Let us take another look at these numbers but not base our view on the number of citizens but on the overall productivity of the Nation. The Gross Domestic Product is a good measure of what “stuff” the Nation makes, how productive it is.
In this light, the USA is not too shabby:
The USA made $2.1 Million for each Metric Ton of CO2 emissions.
China made $633K for for each Metric Ton of CO2 emissions.
Russia made $1.1 Million for each Metric Ton of CO2 emissions.
India made $2.9 Million for each Metric Ton of CO2 emissions.
Japan made $3.3 Million for each Metric Ton of CO2 emissions.
Germany made $3.1 Million for each Metric Ton of CO2 emissions.
France made $4.8 Million for each Metric Ton of CO2 emissions.
To look at the first set of numbers, you would think that China is ten times more efficient than us but if you look at national productivity, you can see that we are actually more than three times more efficient than they are.
The reason for including France is that this data shows what an impact Nuclear Power can have on CO2 emissions. The USA burns fossil fuels for electricity. France gets 70% of its electricity from Nuke Plants and it really shows on its environmental numbers.
Was planning to have the spew back up to usual levels today but I'm otherwise occupied with writing an email to an Architect and former friend who has taken more than 18 months and close to $8K to draw up a set of plans for our new Cidery (ie: Barn) and who has still to deliver anything usable.
I am fulminating too much to write anything coherent…
The Farmers Market went very well — crappy weather and very early in the season and we still made more than what we were expecting.
Jen and I are taking it easy tonight and the usual spew will resume here tomorrow.
I will be posting photos of the Farm and of the Market at Brown Snout Farm and Cidery tomorrow and Wednesday.
Slanted towards airplane accidents but there is lots of other good stuff too…
Here is The OOPS List.
Here are three samples:
Hat tip to BoingBoing
Still busy — got the music system ready to install tomorrow when we get back from the Highland Games. Still importing disks — wish I could borrow a disk changer or one of those cute auto-loader robot thingies…
Went into town today and picked up a wonderful older deep freeze — a big chest freezer about twice the size that you can buy today. We are buying a half-cow and this will be perfect. High-quality grass fed, pasture raised beef for under $2.00/pound already butchered, wrapped and frozen. We have been eating local food more and more.
Jen has been wrapping soap and I have been prepping photo-postcards to sell — will be printing these tonight and tomorrow. Farmers Market in 36 hours - yikes!
Title comes (of course) from the great Belgian René François-Ghislain Magritte and his painting:
Still busy for the next few days. Getting the music machine whipped into shape and ready to install in the living room (still more than 50% of the disks to import though). It will be connected to the household network so I can run instances of iTunes on my shop computer…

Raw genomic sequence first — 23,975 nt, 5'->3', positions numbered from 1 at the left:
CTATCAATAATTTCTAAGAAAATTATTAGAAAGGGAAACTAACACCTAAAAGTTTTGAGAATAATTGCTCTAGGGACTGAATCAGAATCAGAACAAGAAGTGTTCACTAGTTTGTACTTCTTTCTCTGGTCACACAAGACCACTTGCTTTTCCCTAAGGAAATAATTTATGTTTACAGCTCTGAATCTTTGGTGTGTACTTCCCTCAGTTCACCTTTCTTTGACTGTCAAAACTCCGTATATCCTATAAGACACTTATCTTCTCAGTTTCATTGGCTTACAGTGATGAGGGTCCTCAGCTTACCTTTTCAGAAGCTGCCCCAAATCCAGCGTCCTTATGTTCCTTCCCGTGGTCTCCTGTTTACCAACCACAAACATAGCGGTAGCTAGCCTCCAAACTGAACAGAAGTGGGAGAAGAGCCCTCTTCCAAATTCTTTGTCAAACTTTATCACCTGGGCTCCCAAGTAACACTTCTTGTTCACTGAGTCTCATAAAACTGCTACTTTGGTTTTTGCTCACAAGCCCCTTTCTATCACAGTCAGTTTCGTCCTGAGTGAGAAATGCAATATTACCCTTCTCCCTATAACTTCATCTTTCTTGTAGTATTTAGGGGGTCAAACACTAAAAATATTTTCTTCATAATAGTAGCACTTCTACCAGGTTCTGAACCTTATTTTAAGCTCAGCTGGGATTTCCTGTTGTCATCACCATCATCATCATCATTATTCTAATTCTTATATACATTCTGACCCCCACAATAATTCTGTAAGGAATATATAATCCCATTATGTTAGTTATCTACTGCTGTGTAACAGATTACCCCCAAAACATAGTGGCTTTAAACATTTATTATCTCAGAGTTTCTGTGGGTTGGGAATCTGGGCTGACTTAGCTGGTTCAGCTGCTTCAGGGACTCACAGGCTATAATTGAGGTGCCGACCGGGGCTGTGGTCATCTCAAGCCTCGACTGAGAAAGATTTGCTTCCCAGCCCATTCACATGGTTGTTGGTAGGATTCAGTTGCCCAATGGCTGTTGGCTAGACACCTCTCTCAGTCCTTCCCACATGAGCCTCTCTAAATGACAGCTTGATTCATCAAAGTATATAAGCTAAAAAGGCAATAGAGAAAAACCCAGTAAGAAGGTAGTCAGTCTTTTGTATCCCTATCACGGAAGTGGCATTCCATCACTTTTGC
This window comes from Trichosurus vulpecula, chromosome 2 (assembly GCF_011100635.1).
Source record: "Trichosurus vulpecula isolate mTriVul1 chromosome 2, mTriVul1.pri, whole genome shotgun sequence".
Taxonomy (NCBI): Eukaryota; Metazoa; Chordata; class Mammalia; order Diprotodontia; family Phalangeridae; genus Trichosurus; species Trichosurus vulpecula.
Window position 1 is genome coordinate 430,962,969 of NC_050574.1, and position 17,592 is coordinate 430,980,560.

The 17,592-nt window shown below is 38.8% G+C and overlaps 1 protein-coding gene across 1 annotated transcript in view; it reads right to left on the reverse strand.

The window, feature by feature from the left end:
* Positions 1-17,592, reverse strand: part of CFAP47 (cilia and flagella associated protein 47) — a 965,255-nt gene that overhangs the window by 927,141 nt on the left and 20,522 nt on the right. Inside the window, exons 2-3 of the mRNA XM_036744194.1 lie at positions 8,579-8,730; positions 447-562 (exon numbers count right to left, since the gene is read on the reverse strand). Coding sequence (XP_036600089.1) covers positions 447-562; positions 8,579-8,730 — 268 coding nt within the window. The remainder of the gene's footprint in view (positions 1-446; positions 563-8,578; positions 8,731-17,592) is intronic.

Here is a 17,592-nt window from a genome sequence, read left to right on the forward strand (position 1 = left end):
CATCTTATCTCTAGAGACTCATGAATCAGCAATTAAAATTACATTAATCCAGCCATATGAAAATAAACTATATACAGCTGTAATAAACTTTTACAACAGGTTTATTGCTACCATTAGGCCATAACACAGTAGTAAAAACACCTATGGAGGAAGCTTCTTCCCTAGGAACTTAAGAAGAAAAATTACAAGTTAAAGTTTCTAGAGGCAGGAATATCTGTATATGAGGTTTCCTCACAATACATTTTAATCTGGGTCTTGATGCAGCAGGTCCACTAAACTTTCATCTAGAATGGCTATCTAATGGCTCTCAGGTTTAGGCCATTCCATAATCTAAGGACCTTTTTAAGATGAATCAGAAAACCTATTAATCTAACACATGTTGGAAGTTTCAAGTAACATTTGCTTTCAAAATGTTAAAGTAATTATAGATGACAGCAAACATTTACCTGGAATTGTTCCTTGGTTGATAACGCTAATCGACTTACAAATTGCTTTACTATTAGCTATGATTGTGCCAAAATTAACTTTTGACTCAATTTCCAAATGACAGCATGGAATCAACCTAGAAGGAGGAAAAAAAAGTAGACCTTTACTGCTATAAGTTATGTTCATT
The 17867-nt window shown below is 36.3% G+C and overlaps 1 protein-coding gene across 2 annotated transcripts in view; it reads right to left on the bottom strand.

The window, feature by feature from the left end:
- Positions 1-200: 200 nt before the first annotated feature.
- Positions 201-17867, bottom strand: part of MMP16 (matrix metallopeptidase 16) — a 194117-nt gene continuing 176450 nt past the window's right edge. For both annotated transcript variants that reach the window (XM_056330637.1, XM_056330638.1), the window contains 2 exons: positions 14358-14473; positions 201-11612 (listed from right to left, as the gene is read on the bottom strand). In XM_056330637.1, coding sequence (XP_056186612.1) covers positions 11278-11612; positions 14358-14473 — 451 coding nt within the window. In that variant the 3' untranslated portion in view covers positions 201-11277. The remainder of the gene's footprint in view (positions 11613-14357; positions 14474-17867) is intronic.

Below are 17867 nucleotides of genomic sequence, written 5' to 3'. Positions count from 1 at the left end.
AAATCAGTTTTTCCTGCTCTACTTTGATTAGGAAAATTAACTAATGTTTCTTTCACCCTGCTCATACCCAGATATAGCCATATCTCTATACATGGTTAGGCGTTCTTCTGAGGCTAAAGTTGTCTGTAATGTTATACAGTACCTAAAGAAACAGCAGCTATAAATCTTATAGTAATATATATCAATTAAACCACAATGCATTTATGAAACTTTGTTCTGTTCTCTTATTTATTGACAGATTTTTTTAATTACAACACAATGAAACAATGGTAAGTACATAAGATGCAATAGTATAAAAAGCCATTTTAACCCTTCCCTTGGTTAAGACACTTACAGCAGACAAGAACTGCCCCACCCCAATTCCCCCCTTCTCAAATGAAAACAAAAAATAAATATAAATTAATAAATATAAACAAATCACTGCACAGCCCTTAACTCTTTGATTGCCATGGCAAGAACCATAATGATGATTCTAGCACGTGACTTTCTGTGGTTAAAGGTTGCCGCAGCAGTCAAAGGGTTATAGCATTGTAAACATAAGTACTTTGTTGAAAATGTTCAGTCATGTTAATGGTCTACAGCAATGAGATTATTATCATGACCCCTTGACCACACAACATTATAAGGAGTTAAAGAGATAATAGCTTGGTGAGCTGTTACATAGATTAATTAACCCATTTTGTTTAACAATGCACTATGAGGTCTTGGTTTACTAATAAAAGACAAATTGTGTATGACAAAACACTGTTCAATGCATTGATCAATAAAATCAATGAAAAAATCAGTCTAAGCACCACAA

The Highland Games are tomorrow — my Mom and Dad are driving up from Seattle for them. He came over from Manchester, England when he was 14 and retains a strong Scot identity. He has never been to an event like this so it will be fun.
That evening, a friend is coming for a visit — she is the person who is designing our cider and mead labels.
The Farmer's Market is Sunday.
Monday, we relax and do nothing.
The spew should resume Tuesday.
Kinda busy with some projects.
The local Farmers Market starts this Sunday and we have a booth there.
If that wasn't enough, that weekend is also the Bellingham Highland Games so we will be there Saturday through the afternoon and then its home to madly label and pack.
Finally… I have been looking for a
relatively inexpensive CHEAP computer system for use for the CAD/CAM system I'm building. Plus, I want to put all of our CD-ROMs onto a hard disk and put an iTunes machine in the living room tied to our hi-fi and household network. Used machines were running around $200 for something decent (more than 1GHZ CPU speed).
I was turned onto these systems from Fry's. It comes with Linspire Linux preinstalled but I already have a few licenses for 2000 and XP (I used to work at MSFT and can get the software for cheap through the company store). $150 for a 1.4GHz CPU, 128MB RAM, 40GB hard disk and OK video (but an AGP8 slot if I want to upgrade).
I bought two of them and have been getting them configured.
The iTunes machine is not tech for tech's sake, Jen and I both had large collections. I am about 40% through importing our CDs and have over 8,000 individual tracks and 21.5 days of material.
I had been using WinAMP for my personal machine but the new versions have major suckage — to many features getting in the way of easy operation. I wish there were a few more things added to iTunes but it is a new program.
A quick rant — when I bought the systems from Fry's/Outpost, I was planning to ship via UPS Ground. UPS is in this area pretty much every day and with the upcoming Memorial Day holiday, any shipment would be delayed a day or so.
The Fry/Outpost online ordering system defaulted to 2nd Day Air from DHL. I was unable to change it after I hit submit. I had calculated my shipping costs using UPS Ground but I didn't see that I had to re-enter my choice when submitting the order. $40 instead of $11.
What chaps my lilly white butt is that it took DHL one week to get those two packages from California to WA State. I got fed up yesterday, called and found that they were sitting in a depot about an hour south of me and would not be delivered for a few more days because “We only run a truck up there a few times/week.”
I was a bit incensed and the dispatcher promised me that they would get it to me today. A guy driving his personal car dropped it off around 2:00PM.
DHL may be fine for large-city —to—large-city shipping but for suburb and rural, forget them. UPS and FedEx do excellent service and I will using them for all future orders.
I heard that the two were merging.
The new company is going to be called FedUPS